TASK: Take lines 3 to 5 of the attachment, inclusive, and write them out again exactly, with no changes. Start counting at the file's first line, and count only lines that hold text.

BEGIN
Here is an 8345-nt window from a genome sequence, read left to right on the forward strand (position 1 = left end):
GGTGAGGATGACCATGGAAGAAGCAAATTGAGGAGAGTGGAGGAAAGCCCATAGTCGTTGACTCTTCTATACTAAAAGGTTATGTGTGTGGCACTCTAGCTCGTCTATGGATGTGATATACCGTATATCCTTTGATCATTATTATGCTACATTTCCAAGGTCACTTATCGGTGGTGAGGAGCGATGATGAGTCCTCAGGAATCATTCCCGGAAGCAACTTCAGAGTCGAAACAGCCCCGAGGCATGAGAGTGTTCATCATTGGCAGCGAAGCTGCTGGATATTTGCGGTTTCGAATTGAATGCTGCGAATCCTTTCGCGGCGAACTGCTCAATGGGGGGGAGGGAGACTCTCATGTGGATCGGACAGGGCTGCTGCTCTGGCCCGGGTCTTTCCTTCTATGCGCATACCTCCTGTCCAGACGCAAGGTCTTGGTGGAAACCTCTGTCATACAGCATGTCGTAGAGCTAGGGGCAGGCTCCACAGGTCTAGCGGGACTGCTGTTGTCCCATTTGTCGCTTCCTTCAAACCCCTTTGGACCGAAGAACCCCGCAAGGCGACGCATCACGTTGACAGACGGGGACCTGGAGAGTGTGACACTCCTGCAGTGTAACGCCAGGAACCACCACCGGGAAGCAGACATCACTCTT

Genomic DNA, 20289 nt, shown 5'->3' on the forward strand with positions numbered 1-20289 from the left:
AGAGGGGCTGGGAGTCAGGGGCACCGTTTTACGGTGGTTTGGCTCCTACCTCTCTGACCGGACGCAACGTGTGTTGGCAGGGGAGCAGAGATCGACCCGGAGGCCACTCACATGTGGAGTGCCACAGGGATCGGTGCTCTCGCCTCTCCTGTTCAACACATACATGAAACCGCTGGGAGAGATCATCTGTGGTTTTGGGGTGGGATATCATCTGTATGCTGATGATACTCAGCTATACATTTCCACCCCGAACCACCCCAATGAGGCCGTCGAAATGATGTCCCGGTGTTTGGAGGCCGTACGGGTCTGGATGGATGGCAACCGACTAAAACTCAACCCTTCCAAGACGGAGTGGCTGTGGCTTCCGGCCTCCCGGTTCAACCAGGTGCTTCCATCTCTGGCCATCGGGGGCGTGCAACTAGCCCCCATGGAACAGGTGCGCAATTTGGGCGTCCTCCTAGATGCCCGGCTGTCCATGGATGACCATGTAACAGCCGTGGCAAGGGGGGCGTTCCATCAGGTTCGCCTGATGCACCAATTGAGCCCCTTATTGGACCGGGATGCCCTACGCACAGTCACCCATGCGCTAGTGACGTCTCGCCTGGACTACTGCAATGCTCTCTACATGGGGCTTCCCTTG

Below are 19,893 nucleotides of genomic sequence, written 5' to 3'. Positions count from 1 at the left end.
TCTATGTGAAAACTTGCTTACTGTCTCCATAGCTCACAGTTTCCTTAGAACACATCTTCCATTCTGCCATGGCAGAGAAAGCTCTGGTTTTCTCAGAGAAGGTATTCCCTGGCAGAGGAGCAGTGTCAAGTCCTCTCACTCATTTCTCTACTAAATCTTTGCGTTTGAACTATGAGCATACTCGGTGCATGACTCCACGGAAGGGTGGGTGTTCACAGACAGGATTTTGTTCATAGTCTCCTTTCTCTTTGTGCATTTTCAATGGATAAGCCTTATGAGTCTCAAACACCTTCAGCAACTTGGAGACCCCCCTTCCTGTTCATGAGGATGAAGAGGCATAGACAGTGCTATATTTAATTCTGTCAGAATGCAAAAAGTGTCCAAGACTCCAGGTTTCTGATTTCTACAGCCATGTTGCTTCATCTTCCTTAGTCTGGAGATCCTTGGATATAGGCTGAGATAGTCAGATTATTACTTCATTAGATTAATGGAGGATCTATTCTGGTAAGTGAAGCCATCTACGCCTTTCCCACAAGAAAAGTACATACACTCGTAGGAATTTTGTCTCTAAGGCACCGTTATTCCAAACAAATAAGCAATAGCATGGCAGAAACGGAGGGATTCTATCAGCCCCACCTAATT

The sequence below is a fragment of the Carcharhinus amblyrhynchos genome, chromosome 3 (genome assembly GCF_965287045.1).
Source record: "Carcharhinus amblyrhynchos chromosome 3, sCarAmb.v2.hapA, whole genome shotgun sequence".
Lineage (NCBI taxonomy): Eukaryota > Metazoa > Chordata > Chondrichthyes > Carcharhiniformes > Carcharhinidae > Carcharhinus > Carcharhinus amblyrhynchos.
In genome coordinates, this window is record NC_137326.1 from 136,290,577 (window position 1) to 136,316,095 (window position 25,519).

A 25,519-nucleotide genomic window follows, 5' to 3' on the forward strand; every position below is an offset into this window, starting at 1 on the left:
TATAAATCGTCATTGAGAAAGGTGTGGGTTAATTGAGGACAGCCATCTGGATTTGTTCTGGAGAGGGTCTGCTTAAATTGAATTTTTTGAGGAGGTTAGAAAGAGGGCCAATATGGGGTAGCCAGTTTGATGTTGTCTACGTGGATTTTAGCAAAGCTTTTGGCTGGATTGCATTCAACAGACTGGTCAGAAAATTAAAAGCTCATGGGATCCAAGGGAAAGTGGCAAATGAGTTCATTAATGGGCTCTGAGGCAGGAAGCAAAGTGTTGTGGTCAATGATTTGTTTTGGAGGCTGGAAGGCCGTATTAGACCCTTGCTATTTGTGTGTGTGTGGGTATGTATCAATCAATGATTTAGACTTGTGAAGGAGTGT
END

Genomic DNA, 20289 nt, shown 5'->3' on the forward strand with positions numbered 1-20289 from the left:
AGAGGGGCTGGGAGTCAGGGGCACCGTTTTACGGTGGTTTGGCTCCTACCTCTCTGACCGGACGCAACGTGTGTTGGCAGGGGAGCAGAGATCGACCCGGAGGCCACTCACATGTGGAGTGCCACAGGGATCGGTGCTCTCGCCTCTCCTGTTCAACACATACATGAAACCGCTGGGAGAGATCATCTGTGGTTTTGGGGTGGGATATCATCTGTATGCTGATGATACTCAGCTATACATTTCCACCCCGAACCACCCCAATGAGGCCGTCGAAATGATGTCCCGGTGTTTGGAGGCCGTACGGGTCTGGATGGATGGCAACCGACTAAAACTCAACCCTTCCAAGACGGAGTGGCTGTGGCTTCCGGCCTCCCGGTTCAACCAGGTGCTTCCATCTCTGGCCATCGGGGGCGTGCAACTAGCCCCCATGGAACAGGTGCGCAATTTGGGCGTCCTCCTAGATGCCCGGCTGTCCATGGATGACCATGTAACAGCCGTGGCAAGGGGGGCGTTCCATCAGGTTCGCCTGATGCACCAATTGAGCCCCTTATTGGACCGGGATGCCCTACGCACAGTCACCCATGCGCTAGTGACGTCTCGCCTGGACTACTGCAATGCTCTCTACATGGGGCTTCCCTTG

Below are 19,893 nucleotides of genomic sequence, written 5' to 3'. Positions count from 1 at the left end.